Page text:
Last month, I wrote about mompreneurs and how they handle maternity leave. Big surprise: They work through it.
Not much of a surprise to me, actually.
I did take about six weeks with my first son, in 1989, because I was on leave from my newspaper job and getting some benefits.
But by the time my second son was born (21 years ago this week!), I was an entrepreneur. Maternity leave? Not so much.
I'll never forget the shock in my editor's voice as he asked, as we worked through a final story draft on the telephone: "Karen ... are you in the hospital!?"
Well ... yes, I was! The thing I couldn't get him to understand is that the 48 hours after birth was likely to be the most relaxing downtime I would get for months. Heck, there was a whole nursery staff working around the clock to take care of my baby!
I heard from another mompreneur after that initial column ran and I've been meaning to share it here. This feedback is from Laura Mather, founder of Silver Tail Systems, an anti-fraud startup that yesterday was acquired by data storage giant EMC.
Laura is the former director of fraud prevention at eBay and a former analyst with the NSA. She recently had a baby:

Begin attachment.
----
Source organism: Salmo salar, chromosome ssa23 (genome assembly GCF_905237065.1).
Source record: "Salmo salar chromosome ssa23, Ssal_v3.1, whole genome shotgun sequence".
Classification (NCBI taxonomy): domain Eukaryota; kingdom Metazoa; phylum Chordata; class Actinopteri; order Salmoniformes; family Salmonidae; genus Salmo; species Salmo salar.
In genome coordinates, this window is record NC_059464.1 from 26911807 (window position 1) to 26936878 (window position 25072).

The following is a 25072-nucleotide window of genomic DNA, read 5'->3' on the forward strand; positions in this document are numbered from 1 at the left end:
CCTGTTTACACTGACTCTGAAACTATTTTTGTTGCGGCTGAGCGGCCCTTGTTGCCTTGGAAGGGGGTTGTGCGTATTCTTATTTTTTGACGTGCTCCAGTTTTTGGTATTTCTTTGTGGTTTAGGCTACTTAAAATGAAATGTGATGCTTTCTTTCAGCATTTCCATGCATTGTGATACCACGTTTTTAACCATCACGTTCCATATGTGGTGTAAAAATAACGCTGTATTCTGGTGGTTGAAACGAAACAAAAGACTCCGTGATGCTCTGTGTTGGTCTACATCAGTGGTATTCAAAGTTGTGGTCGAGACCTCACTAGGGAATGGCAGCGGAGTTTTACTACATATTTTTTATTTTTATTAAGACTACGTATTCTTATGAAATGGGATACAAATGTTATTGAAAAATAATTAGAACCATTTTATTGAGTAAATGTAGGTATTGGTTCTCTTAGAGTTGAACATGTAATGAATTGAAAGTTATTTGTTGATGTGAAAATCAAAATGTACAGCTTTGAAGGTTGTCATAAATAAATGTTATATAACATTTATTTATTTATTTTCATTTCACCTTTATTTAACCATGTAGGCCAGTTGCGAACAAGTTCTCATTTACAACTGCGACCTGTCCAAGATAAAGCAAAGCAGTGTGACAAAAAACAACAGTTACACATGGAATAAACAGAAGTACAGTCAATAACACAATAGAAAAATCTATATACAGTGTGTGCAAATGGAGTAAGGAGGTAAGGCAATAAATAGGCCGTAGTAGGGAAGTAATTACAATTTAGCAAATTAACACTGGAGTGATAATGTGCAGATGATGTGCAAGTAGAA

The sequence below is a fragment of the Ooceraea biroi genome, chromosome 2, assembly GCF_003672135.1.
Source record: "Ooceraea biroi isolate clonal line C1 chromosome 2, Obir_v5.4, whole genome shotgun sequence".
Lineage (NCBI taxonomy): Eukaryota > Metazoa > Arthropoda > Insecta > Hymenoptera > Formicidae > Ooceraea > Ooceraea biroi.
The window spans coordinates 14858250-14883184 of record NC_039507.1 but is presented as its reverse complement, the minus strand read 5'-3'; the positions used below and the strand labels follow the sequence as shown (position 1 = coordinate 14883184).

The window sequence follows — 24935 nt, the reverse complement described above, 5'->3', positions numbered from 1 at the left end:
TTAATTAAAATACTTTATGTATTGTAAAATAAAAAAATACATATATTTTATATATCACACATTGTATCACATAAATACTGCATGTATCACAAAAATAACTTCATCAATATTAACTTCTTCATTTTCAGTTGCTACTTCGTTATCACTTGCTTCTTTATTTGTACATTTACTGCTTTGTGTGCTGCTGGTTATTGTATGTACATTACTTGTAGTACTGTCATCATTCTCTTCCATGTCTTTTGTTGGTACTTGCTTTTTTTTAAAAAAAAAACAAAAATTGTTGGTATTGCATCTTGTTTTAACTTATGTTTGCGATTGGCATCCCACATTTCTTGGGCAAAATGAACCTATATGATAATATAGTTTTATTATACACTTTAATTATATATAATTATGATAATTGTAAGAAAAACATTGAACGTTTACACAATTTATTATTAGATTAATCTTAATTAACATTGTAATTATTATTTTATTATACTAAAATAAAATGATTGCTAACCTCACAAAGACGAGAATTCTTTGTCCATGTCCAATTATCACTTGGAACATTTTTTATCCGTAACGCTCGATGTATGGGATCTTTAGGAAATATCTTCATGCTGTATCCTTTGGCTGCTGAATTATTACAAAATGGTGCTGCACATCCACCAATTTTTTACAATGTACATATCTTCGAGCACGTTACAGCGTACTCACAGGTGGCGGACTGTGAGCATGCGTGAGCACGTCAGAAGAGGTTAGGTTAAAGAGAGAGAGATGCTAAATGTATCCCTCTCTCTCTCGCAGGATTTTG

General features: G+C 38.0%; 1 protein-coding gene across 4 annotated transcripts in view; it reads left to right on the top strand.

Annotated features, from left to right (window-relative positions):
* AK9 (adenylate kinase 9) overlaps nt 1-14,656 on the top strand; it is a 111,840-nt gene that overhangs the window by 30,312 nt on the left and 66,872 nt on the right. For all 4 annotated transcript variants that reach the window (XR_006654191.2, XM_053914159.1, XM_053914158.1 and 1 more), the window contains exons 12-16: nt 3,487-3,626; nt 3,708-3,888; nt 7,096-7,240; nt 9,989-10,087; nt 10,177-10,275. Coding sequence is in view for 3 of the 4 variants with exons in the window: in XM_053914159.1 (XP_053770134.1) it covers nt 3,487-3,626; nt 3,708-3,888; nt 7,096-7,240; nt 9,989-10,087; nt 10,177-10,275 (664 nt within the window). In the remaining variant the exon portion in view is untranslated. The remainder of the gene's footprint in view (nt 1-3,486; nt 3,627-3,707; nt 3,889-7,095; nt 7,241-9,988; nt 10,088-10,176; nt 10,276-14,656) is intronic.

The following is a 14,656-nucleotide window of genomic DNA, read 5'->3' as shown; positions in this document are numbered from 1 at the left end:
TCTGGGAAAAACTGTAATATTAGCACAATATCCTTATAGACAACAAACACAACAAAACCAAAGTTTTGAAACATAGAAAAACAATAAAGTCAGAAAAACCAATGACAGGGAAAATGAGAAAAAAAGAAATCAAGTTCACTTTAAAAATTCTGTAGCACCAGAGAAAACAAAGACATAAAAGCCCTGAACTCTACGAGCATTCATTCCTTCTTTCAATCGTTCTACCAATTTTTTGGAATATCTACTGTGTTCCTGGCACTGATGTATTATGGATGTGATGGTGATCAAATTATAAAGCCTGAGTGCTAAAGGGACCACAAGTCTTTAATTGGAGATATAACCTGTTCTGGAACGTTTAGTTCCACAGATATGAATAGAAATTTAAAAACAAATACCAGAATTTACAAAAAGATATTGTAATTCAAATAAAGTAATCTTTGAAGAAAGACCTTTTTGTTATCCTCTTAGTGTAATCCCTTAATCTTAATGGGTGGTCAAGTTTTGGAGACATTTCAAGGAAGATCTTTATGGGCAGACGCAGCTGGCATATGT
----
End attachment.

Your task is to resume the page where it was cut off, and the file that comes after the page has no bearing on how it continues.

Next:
Thanks for the great article, Karen. As a female entrepreneur who just had a baby, I can definitely relate to the issues around maternity leave and making sure the business continues to run well. For me, there were a few ways to address this. One key helper (which can also be a complication) is that I'm married to my co-founder. Because of this my husband has a great understanding of the demands on my time and we can often cover for each other when needed.
One strategy I took to make maternity leave easier was to split up my maternity leave. My son was born on Dec. 13, 2011 (two weeks early!) and I was able to take 10 weeks off through late February.
Unfortunately, there was a critical conference at the end of February that I had to attend, and that governed when I went back to work. Dividing my maternity leave has made it so that I could take a reasonable amount of time off without being gone for extended periods of time.The next thing I did was make sure the company was up and running before having a child. This is not an option for everyone, but my husband and I knew we wanted children, but we decided to delay having children until we had given two years to the company.
Finally, I have been working part-time since the baby was born. My husband likes to joke that my going part-time was the only way he could get me to limit my work to 40 hours per week, but that has definitely made my life better.
Thanks for the feedback, Laura, and congrats on the acquisition - way to go!